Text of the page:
MTN's password policy is bad – even for the top network in Iran, Syria and Afghanistan

South Africa's MTN Group "has licences from some very unattractive governments, to which it pays taxes, provides wire-tapping, collects metadata and censors content" (to quote my friend, Ewan Sutherland in his paper on the group). Not only that, it operates under a very unattractive shade of yellow and it is also allowing deductions of R15 per day from a relative's mobile account and not making it possible to cancel the "service". The telephone number that MTN provides (in the text message shown) for the scam factory "does not exist" when you try to dial it, incidentally.

Now, the next desperate step was to attempt to register on their website. The first part was relatively easy but it transpires that to view account details, it is necessary to log onto something called "MTN Acive" for which you are supposed to use the same username and password as for the original site. This failed dismally (it turns out) since the password which I registered does not comply with the password policy for the second site, although it was checked and did for the first. We are now locked out on the second site because we "entered the incorrect password" three times.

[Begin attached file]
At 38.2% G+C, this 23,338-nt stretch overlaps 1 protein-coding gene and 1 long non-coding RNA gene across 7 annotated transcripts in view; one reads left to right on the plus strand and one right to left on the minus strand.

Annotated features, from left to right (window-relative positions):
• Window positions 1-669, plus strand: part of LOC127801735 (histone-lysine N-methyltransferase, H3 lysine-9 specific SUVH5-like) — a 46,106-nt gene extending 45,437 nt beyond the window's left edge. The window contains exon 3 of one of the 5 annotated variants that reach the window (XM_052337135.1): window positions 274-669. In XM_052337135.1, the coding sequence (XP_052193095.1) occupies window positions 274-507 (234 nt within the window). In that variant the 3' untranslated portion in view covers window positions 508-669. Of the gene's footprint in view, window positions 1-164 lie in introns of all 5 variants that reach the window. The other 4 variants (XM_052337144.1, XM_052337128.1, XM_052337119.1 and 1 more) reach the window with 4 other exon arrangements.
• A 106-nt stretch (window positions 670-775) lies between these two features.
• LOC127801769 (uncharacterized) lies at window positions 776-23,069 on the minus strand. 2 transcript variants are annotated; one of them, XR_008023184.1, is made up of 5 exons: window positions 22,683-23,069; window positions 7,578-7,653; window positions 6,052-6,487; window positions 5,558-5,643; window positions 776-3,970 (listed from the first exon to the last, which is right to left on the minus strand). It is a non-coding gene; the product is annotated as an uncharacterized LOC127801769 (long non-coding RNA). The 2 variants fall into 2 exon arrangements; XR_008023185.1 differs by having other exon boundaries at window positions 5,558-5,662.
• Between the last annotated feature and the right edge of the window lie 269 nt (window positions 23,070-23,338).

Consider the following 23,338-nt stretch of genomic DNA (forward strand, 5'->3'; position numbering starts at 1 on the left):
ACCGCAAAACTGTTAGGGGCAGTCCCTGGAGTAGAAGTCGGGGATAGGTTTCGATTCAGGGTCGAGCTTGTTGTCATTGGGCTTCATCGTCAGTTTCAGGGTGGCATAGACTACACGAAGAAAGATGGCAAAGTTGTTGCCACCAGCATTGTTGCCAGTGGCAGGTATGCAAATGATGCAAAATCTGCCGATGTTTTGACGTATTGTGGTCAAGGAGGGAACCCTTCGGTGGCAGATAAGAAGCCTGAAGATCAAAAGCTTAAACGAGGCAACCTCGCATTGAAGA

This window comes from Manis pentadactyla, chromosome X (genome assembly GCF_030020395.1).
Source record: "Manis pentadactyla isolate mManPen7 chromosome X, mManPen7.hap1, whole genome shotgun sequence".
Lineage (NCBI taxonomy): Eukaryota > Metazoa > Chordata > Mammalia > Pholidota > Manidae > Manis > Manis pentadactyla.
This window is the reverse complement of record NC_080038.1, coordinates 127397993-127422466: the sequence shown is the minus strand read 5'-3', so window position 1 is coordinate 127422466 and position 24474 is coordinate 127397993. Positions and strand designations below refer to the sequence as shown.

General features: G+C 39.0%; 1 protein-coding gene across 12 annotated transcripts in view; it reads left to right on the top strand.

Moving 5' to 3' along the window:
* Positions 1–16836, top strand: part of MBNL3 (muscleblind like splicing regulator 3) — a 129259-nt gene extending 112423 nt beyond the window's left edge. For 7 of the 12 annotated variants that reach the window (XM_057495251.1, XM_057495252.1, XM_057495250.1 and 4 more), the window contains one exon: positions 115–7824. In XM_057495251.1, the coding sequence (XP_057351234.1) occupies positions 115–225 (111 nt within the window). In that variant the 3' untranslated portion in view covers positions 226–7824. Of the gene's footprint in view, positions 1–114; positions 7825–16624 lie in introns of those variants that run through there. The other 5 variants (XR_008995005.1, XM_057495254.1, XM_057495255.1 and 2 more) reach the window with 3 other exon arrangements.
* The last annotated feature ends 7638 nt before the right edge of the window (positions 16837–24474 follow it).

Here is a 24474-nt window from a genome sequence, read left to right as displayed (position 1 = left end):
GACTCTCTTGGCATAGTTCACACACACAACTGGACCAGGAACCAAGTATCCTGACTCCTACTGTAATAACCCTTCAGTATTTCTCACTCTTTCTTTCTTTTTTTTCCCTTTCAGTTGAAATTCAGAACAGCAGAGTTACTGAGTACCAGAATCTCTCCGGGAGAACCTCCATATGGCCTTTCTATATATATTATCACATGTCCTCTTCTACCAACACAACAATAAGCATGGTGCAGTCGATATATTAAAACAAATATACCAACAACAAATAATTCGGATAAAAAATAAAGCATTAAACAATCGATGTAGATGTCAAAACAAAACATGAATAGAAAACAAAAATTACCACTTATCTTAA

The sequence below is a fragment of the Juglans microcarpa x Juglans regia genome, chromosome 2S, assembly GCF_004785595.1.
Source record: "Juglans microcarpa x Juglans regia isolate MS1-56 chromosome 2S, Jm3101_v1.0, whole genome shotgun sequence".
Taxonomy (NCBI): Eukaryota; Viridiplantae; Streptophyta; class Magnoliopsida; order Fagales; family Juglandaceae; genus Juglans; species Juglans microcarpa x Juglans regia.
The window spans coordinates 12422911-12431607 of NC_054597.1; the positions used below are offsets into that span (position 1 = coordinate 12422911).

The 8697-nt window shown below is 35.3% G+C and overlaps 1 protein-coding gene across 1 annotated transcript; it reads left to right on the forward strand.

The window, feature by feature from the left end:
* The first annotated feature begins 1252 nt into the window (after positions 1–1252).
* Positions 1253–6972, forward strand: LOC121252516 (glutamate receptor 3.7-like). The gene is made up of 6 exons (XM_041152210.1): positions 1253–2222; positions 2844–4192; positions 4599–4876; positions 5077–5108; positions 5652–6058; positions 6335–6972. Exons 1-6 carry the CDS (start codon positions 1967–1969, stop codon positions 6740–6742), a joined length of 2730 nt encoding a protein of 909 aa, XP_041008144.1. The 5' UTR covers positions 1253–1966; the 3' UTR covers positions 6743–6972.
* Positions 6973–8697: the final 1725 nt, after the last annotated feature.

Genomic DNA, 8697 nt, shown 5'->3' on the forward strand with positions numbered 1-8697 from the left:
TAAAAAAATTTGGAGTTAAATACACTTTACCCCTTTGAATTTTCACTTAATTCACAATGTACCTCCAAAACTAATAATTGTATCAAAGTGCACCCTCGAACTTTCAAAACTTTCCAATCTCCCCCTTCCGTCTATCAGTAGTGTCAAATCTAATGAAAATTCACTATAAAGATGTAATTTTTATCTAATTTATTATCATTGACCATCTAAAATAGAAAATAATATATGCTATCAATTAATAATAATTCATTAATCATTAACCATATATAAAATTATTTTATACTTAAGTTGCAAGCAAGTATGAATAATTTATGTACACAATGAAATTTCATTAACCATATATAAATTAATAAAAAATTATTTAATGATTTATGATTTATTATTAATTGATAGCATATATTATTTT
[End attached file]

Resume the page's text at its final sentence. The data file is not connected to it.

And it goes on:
Needless to say, the incoming South African president has close links to MTN, about which more can be read at the M&G: Ramaphosa and MTN's offshore stash.

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